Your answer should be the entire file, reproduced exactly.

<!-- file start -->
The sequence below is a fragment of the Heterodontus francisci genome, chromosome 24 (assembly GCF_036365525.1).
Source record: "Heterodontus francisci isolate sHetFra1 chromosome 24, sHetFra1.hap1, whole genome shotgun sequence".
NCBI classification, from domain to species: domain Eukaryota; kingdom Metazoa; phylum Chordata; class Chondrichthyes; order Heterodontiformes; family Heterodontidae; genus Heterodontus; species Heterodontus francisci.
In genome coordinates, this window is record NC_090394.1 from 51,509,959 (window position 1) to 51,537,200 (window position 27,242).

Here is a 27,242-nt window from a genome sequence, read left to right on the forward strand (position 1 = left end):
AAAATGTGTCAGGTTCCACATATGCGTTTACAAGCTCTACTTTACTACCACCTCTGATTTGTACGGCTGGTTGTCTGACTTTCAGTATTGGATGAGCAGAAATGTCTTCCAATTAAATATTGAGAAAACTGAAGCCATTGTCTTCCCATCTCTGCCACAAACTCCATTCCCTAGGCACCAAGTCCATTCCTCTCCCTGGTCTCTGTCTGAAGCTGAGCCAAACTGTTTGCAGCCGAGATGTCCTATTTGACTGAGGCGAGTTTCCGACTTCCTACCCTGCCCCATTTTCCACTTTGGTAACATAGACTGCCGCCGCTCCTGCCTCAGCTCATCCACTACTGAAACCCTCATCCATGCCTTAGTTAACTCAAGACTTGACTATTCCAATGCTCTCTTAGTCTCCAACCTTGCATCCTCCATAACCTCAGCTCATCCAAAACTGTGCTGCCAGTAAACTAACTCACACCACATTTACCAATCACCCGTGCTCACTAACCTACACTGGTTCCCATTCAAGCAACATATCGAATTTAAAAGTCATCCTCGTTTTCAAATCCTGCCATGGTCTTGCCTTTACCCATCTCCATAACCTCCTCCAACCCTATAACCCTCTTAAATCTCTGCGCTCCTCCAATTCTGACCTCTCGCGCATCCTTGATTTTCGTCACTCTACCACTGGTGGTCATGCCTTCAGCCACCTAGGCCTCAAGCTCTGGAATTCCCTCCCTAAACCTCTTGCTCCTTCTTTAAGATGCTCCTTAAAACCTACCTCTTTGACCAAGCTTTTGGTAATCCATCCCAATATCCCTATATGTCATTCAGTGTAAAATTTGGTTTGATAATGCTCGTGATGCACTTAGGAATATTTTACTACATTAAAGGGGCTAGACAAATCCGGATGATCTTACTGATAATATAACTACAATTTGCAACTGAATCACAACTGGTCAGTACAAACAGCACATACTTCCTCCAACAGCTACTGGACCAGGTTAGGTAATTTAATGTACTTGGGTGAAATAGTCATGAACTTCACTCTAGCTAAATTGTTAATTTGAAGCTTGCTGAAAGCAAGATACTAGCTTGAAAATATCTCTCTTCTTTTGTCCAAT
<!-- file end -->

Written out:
The sequence below is a fragment of the Heterodontus francisci genome, chromosome 24 (assembly GCF_036365525.1).
Source record: "Heterodontus francisci isolate sHetFra1 chromosome 24, sHetFra1.hap1, whole genome shotgun sequence".
NCBI classification, from domain to species: domain Eukaryota; kingdom Metazoa; phylum Chordata; class Chondrichthyes; order Heterodontiformes; family Heterodontidae; genus Heterodontus; species Heterodontus francisci.
In genome coordinates, this window is record NC_090394.1 from 51,509,959 (window position 1) to 51,537,200 (window position 27,242).

Here is a 27,242-nt window from a genome sequence, read left to right on the forward strand (position 1 = left end):
AAAATGTGTCAGGTTCCACATATGCGTTTACAAGCTCTACTTTACTACCACCTCTGATTTGTACGGCTGGTTGTCTGACTTTCAGTATTGGATGAGCAGAAATGTCTTCCAATTAAATATTGAGAAAACTGAAGCCATTGTCTTCCCATCTCTGCCACAAACTCCATTCCCTAGGCACCAAGTCCATTCCTCTCCCTGGTCTCTGTCTGAAGCTGAGCCAAACTGTTTGCAGCCGAGATGTCCTATTTGACTGAGGCGAGTTTCCGACTTCCTACCCTGCCCCATTTTCCACTTTGGTAACATAGACTGCCGCCGCTCCTGCCTCAGCTCATCCACTACTGAAACCCTCATCCATGCCTTAGTTAACTCAAGACTTGACTATTCCAATGCTCTCTTAGTCTCCAACCTTGCATCCTCCATAACCTCAGCTCATCCAAAACTGTGCTGCCAGTAAACTAACTCACACCACATTTACCAATCACCCGTGCTCACTAACCTACACTGGTTCCCATTCAAGCAACATATCGAATTTAAAAGTCATCCTCGTTTTCAAATCCTGCCATGGTCTTGCCTTTACCCATCTCCATAACCTCCTCCAACCCTATAACCCTCTTAAATCTCTGCGCTCCTCCAATTCTGACCTCTCGCGCATCCTTGATTTTCGTCACTCTACCACTGGTGGTCATGCCTTCAGCCACCTAGGCCTCAAGCTCTGGAATTCCCTCCCTAAACCTCTTGCTCCTTCTTTAAGATGCTCCTTAAAACCTACCTCTTTGACCAAGCTTTTGGTAATCCATCCCAATATCCCTATATGTCATTCAGTGTAAAATTTGGTTTGATAATGCTCGTGATGCACTTAGGAATATTTTACTACATTAAAGGGGCTAGACAAATCCGGATGATCTTACTGATAATATAACTACAATTTGCAACTGAATCACAACTGGTCAGTACAAACAGCACATACTTCCTCCAACAGCTACTGGACCAGGTTAGGTAATTTAATGTACTTGGGTGAAATAGTCATGAACTTCACTCTAGCTAAATTGTTAATTTGAAGCTTGCTGAAAGCAAGATACTAGCTTGAAAATATCTCTCTTCTTTTGTCCAAT